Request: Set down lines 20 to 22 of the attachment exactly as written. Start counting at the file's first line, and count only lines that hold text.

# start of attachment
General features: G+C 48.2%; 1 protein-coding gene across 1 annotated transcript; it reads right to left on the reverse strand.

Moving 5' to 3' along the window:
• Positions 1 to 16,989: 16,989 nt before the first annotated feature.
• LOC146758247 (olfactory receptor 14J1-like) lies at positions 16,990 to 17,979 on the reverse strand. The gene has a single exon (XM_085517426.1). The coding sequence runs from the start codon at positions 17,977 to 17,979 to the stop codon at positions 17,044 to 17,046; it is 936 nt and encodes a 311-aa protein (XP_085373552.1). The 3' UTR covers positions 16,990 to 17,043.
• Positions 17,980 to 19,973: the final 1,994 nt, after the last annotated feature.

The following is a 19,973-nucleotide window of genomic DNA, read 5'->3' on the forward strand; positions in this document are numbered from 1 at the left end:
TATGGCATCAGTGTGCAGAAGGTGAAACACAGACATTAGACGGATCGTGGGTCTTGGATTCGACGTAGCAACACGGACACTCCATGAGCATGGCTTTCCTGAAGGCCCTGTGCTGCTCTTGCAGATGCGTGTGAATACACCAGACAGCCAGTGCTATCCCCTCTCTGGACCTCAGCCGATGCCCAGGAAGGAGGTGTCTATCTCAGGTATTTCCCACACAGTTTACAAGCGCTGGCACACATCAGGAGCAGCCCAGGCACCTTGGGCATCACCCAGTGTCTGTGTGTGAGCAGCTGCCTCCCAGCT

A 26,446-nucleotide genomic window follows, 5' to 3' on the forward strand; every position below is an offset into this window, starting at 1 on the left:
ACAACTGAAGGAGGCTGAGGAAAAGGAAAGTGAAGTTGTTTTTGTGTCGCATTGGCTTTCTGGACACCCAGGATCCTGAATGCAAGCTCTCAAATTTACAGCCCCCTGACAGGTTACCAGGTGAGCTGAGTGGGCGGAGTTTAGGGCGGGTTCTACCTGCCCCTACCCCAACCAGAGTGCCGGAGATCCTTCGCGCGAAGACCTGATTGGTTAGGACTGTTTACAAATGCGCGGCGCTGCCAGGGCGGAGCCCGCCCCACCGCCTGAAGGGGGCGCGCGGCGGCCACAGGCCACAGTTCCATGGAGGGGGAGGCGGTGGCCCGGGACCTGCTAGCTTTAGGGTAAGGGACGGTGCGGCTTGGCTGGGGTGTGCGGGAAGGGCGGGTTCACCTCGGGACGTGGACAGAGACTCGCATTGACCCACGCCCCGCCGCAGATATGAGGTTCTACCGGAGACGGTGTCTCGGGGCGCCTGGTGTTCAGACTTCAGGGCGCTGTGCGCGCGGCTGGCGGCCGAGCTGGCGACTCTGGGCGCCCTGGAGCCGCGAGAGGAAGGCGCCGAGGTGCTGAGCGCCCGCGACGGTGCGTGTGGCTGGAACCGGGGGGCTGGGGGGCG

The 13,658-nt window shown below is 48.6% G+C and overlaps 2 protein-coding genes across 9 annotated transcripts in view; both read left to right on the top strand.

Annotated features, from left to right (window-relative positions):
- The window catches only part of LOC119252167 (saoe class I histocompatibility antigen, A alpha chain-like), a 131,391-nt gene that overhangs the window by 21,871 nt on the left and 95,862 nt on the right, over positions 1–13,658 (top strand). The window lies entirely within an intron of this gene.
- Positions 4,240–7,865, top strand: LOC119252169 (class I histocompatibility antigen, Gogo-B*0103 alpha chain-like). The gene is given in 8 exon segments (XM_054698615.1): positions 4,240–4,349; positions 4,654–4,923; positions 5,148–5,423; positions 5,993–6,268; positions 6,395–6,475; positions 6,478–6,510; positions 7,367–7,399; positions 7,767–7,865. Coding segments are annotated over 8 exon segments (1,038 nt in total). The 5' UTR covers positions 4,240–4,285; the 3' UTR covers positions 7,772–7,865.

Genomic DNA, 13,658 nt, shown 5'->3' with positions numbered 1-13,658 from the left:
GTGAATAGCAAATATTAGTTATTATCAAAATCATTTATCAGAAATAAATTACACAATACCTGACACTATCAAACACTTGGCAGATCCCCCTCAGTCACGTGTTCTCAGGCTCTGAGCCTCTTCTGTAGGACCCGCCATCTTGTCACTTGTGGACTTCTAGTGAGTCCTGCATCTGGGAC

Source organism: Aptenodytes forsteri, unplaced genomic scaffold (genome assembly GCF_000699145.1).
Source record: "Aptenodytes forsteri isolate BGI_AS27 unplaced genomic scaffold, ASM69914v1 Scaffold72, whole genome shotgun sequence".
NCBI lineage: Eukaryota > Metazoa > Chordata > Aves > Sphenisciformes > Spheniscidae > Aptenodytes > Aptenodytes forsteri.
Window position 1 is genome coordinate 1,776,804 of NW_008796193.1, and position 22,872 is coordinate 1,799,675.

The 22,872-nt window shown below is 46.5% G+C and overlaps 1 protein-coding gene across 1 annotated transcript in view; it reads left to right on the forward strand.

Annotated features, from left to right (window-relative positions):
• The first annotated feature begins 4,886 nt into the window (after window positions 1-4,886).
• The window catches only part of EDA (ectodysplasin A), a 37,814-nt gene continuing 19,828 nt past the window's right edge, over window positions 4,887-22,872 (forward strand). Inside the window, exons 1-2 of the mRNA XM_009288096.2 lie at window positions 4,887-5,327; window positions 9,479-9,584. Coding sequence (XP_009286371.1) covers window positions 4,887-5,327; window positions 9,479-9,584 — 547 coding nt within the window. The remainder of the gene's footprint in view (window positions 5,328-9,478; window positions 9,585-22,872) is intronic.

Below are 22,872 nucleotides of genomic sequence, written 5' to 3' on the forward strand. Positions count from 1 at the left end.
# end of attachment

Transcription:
The 22,872-nt window shown below is 46.5% G+C and overlaps 1 protein-coding gene across 1 annotated transcript in view; it reads left to right on the forward strand.

Annotated features, from left to right (window-relative positions):
• The first annotated feature begins 4,886 nt into the window (after window positions 1-4,886).